In which fantasy informs reality – and saves the planet

The discussion about what fiction can do for science is best encapsulated by the often heard, emblematic plea: Where’s my bloody jetpack, then?

Okay, so the technorati may still be earthbound on Segways while they wait for the price of a Virgin Galactic trip to dip below the stratosphere, but that doesn’t mean that we all don’t secretly hope that science fiction’s most amazing promises will one day come to light. Very recently, I shared a public platform with novelist and futurist Neal Stephenson in a discussion at the Edinburgh Book Festival (adroitly moderated by LabLit regular Pippa Goldschmit), talking about what science can do for fiction.


It was a jam-packed tent in Charlotte Gardens, and the audience was vocal, passionate and articulate. Stephenson kicked off with an interesting anecdote about how science fiction can almost be like market research – he was once approached by a bunch of engineers interested in one of the technologies he’d invented in a novel. Apparently they were using his premise as a catalyst to brainstorm all sorts of real-life technology. Science fiction, in that way, almost gives you permission to speculate about things that you’d be laughed out of the Senior Common Room for entertaining otherwise. And in fact, in one of the essays in Stephenson’s new book, a collection called Some Remarks, he states that science fiction has functioned as a “loophole” for academics to be able to escape the “strict and cruelly enforced” rules of academic publishing:

And indeed there have been any number of hard science fiction professors who have donned the motley, taken up the pen, and written more or less successful works of hard science fiction as a way of dodging those two terrible strictures against popularization/simplification, and synoptic pulling-together-of-diverse-strands.

The conversation that sunny afternoon ranged far and wide, including a ruthless examination of scientist characters in fiction. One audience member lamented that the boffins in Ridley Scott’s Prometheus were almost too human, in that they were complete emotional wrecks – we’ve come a long way from Mr Spock, essentially, and that wasn’t a good thing. But Stephenson countered: although Spock was a revelation in his day, isn’t it a sort of progress that scientist characters have evolved beyond that paragon of logic and objectivity?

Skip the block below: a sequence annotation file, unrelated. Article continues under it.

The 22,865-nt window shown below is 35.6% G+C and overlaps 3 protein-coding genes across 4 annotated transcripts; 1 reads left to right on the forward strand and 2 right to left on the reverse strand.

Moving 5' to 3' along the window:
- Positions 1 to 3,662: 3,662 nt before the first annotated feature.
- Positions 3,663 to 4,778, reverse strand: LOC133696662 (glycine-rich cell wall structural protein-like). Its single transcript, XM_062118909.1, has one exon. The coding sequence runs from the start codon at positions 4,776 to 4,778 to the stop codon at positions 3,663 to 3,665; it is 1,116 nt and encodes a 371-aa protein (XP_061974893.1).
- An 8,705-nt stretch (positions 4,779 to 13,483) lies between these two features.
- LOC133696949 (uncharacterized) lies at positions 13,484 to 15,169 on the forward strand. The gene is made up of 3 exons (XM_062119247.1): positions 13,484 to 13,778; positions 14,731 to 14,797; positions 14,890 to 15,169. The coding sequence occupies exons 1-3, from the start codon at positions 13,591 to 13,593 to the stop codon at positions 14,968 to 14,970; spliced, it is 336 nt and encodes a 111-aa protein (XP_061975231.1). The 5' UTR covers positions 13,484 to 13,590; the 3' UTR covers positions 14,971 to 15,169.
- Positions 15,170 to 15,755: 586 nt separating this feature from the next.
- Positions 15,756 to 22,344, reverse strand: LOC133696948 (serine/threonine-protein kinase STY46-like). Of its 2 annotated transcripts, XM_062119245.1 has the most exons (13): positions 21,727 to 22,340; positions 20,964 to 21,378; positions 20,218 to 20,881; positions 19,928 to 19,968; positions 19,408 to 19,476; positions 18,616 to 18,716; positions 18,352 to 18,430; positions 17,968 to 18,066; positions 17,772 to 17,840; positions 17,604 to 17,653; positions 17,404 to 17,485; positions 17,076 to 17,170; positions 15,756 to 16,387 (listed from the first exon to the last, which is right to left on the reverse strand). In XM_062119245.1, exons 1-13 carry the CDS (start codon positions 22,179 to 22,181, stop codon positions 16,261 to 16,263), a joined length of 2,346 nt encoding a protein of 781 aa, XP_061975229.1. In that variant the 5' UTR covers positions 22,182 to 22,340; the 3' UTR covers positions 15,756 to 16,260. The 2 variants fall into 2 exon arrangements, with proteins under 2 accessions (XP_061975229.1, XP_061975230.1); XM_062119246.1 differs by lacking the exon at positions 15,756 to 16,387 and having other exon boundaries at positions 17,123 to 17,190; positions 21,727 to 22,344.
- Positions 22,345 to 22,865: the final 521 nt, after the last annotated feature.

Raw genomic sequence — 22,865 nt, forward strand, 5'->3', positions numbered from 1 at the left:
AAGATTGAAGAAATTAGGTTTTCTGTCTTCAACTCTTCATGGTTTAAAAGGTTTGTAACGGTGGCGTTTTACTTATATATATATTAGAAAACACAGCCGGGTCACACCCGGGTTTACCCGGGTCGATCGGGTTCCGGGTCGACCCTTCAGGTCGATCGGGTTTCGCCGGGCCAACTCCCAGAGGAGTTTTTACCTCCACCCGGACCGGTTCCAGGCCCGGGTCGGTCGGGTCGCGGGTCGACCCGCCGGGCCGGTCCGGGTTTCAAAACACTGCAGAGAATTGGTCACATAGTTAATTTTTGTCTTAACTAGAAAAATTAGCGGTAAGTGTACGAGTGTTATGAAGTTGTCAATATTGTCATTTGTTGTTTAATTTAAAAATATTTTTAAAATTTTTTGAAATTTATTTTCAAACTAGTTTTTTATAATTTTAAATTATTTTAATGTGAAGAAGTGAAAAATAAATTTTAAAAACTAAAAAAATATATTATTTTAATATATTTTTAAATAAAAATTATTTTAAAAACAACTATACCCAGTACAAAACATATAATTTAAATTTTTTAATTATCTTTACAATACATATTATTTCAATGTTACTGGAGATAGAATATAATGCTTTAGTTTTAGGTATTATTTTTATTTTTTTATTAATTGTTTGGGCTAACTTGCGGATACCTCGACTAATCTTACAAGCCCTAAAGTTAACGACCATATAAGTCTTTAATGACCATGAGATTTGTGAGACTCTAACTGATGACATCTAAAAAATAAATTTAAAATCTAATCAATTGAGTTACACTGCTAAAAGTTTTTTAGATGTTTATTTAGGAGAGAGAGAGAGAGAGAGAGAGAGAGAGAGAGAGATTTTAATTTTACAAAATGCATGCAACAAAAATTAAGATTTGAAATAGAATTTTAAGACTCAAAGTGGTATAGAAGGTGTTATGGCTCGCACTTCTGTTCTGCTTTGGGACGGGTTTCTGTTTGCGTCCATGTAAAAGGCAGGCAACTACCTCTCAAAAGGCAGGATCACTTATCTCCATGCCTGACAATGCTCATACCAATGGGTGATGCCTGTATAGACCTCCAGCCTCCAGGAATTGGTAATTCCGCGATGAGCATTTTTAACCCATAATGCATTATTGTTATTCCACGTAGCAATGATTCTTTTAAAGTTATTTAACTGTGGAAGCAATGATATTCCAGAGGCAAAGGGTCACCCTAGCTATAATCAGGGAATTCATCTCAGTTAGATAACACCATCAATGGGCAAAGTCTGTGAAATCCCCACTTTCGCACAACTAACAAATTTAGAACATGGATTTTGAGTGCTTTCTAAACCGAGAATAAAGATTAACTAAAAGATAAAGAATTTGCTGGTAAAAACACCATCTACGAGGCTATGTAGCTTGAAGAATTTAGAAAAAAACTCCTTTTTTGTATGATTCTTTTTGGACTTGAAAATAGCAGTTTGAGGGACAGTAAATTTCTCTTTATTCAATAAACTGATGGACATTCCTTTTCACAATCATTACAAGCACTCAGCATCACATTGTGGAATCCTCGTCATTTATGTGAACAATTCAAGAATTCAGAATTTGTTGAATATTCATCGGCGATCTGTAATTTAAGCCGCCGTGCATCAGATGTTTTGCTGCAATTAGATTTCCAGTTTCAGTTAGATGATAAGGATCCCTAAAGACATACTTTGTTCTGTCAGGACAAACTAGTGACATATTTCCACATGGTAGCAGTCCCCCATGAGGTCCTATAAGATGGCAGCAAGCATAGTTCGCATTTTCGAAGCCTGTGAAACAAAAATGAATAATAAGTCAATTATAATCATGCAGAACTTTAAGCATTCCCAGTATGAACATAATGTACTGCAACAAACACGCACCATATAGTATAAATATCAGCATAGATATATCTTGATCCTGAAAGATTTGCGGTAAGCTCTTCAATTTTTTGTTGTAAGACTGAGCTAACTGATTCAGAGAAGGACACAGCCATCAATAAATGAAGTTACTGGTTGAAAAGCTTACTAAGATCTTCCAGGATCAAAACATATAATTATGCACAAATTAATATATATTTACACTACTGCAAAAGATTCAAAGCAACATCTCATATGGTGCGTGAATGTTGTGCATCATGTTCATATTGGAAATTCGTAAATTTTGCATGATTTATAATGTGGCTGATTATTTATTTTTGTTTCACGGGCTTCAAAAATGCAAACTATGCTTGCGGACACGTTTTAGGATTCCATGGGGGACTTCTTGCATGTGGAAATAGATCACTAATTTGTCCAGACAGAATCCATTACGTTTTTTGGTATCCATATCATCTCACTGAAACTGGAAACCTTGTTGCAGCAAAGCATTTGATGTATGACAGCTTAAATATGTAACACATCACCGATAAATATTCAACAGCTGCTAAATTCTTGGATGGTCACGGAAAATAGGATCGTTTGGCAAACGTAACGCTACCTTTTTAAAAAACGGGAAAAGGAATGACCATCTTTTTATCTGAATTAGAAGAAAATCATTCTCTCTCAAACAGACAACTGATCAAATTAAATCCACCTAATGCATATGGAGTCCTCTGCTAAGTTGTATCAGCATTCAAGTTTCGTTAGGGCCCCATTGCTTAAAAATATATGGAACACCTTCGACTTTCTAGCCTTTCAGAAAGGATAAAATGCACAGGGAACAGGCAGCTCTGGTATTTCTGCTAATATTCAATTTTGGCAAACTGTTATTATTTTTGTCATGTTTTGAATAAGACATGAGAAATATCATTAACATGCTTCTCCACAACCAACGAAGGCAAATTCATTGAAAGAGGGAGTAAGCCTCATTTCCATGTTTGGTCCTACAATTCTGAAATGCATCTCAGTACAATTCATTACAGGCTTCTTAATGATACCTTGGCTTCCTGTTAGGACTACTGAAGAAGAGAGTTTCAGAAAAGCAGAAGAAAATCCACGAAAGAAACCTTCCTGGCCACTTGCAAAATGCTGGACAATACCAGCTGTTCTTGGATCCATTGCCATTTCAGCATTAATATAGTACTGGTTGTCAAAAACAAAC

Although my basic position is that true portrayals of the scientific process – the good, the bad and the ugly – can function as a PR tool to humanize scientists and make their message more trustworthy, Stephenson produced a rather surprising view: enough with the dystopia already. As long as science fiction’s most popular modus operandi remains “it can all go horribly wrong”, he contended, we’re never going to get anywhere with rolling up our sleeves and fixing the world’s many problems with science and technology. It’s hard to write an engaging plot without some skulduggery, though, so focusing on the negativity of science – its ethical trespasses, its mistakes, its cover-ups, its ten-foot mutant lab rat escapees – may be a lot easier for a writer of fiction than penning something all sweetness and light. But I think he may have a point.


Following the event, I had the thrilling experience of sharing a book-signing table with Stephenson. His line was very long – and less demographically diverse – compared with mine, but it was a fascinating insight into the minds of his many hard-core fans (who, in their thirty or so seconds on the spot, rattled off biographies like “Reading Snow Crash inspired me to go into medieval literature”). Afterwards in the Author’s Yurt, Stephenson told me that before that day, he’d never really thought about just how few scientist characters there were in literature – it was ludicrous, he marveled, that we could name almost all of them in one hour-long discussion. The lab lit rarity problem I sketched at the beginning of the event, he said, articulated something that he’d been subconsciously aware of for some time but had never quite surfaced until that moment, and that it was a cause worth fighting for.